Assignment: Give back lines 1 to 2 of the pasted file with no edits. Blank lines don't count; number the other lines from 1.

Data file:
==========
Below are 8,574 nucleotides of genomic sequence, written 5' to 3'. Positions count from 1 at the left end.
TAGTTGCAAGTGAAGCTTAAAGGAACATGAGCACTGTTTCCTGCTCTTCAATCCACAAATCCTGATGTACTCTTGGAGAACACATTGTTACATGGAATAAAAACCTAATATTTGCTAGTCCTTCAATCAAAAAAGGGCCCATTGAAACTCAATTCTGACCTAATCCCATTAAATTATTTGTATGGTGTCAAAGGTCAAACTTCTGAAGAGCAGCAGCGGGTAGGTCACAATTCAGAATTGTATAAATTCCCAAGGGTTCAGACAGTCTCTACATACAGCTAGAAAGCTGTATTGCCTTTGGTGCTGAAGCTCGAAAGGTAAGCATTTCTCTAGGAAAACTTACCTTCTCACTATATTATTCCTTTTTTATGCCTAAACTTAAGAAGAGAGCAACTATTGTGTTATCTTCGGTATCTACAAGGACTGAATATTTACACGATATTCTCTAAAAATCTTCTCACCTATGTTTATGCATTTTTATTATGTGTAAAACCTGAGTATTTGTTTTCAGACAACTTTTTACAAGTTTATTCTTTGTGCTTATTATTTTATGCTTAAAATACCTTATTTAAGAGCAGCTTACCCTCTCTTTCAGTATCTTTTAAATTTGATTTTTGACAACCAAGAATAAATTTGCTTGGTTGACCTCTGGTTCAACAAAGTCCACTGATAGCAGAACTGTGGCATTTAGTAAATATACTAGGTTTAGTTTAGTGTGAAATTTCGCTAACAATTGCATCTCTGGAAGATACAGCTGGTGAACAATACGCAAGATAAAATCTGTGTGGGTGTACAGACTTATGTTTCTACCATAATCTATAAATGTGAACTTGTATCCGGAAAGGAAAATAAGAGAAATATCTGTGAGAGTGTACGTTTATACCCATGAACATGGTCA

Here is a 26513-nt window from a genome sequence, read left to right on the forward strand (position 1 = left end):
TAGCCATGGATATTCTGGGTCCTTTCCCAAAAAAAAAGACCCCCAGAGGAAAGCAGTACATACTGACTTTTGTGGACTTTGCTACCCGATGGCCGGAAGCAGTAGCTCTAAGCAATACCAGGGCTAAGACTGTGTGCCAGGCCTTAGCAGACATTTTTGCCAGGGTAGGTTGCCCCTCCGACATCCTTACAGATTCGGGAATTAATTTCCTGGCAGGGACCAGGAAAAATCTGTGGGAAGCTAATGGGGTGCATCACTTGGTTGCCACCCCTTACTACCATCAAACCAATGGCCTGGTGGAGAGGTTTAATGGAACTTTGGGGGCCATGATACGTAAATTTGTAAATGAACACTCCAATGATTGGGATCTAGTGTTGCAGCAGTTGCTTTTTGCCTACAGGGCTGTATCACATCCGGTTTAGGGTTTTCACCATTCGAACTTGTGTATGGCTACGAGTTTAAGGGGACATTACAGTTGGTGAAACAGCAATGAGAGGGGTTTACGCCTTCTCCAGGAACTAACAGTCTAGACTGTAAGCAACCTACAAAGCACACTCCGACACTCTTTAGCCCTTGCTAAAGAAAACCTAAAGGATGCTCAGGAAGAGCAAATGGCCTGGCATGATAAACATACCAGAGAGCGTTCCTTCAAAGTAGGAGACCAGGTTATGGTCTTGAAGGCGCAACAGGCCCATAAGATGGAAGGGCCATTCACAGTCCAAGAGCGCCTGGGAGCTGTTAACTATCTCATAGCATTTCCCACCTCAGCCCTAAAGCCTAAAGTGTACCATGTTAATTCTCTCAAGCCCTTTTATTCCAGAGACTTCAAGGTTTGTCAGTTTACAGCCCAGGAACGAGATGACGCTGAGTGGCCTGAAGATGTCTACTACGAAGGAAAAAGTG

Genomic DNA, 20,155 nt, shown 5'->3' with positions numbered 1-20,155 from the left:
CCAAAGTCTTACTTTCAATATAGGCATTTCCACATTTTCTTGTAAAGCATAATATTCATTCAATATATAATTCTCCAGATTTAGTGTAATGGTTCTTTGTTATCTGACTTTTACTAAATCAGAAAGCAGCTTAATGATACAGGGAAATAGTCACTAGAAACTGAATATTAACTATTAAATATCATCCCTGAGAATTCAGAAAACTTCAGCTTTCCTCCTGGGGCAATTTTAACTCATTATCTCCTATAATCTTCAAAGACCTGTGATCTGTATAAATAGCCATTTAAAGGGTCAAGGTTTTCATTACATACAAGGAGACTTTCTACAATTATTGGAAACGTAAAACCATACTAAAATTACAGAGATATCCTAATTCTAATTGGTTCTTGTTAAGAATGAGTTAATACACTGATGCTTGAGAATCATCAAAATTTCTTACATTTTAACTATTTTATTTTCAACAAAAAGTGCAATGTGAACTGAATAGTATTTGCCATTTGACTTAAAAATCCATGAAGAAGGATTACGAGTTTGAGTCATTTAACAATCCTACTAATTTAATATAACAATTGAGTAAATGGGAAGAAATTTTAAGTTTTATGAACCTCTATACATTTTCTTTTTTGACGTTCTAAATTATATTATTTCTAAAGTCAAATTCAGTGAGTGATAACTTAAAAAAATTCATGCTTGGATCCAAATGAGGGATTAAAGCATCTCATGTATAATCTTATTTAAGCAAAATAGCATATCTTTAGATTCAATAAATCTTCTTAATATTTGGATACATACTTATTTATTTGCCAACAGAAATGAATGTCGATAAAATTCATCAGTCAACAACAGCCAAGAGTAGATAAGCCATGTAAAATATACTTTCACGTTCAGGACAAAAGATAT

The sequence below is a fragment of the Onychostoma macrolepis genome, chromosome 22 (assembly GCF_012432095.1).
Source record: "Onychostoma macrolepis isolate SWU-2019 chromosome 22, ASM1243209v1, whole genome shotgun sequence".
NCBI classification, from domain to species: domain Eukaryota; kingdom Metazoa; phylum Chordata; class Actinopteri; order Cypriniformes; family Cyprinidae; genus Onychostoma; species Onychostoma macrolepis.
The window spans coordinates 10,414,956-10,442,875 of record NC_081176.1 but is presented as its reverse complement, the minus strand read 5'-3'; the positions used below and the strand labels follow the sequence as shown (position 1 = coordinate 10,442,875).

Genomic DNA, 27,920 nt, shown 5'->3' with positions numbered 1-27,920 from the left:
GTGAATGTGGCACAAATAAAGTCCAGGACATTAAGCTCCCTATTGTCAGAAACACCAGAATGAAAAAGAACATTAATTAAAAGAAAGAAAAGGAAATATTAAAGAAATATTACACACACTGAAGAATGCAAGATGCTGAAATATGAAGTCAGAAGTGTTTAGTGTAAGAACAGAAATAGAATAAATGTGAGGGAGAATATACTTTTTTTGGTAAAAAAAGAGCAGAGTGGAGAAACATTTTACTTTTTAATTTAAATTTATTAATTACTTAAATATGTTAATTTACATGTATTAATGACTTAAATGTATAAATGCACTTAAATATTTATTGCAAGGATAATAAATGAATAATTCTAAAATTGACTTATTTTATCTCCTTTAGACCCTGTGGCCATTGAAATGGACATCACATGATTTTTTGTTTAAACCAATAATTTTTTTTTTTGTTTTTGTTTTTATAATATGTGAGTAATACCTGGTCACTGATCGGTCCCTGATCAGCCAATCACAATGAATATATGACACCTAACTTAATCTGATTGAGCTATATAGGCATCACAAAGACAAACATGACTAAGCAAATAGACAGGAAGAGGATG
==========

Below are 8,574 nucleotides of genomic sequence, written 5' to 3'. Positions count from 1 at the left end.
TAGTTGCAAGTGAAGCTTAAAGGAACATGAGCACTGTTTCCTGCTCTTCAATCCACAAATCCTGATGTACTCTTGGAGAACACATTGTTACATGGAATAAAAACCTAATATTTGCTAGTCCTTCAATCAAAAAAGGGCCCATTGAAACTCAATTCTGACCTAATCCCATTAAATTATTTGTATGGTGTCAAAGGTCAAACTTCTGAAGAGCAGCAGCGGGTAGGTCACAATTCAGAATTGTATAAATTCCCAAGGGTTCAGACAGTCTCTACATACAGCTAGAAAGCTGTATTGCCTTTGGTGCTGAAGCTCGAAAGGTAAGCATTTCTCTAGGAAAACTTACCTTCTCACTATATTATTCCTTTTTTATGCCTAAACTTAAGAAGAGAGCAACTATTGTGTTATCTTCGGTATCTACAAGGACTGAATATTTACACGATATTCTCTAAAAATCTTCTCACCTATGTTTATGCATTTTTATTATGTGTAAAACCTGAGTATTTGTTTTCAGACAACTTTTTACAAGTTTATTCTTTGTGCTTATTATTTTATGCTTAAAATACCTTATTTAAGAGCAGCTTACCCTCTCTTTCAGTATCTTTTAAATTTGATTTTTGACAACCAAGAATAAATTTGCTTGGTTGACCTCTGGTTCAACAAAGTCCACTGATAGCAGAACTGTGGCATTTAGTAAATATACTAGGTTTAGTTTAGTGTGAAATTTCGCTAACAATTGCATCTCTGGAAGATACAGCTGGTGAACAATACGCAAGATAAAATCTGTGTGGGTGTACAGACTTATGTTTCTACCATAATCTATAAATGTGAACTTGTATCCGGAAAGGAAAATAAGAGAAATATCTGTGAGAGTGTACGTTTATACCCATGAACATGGTCA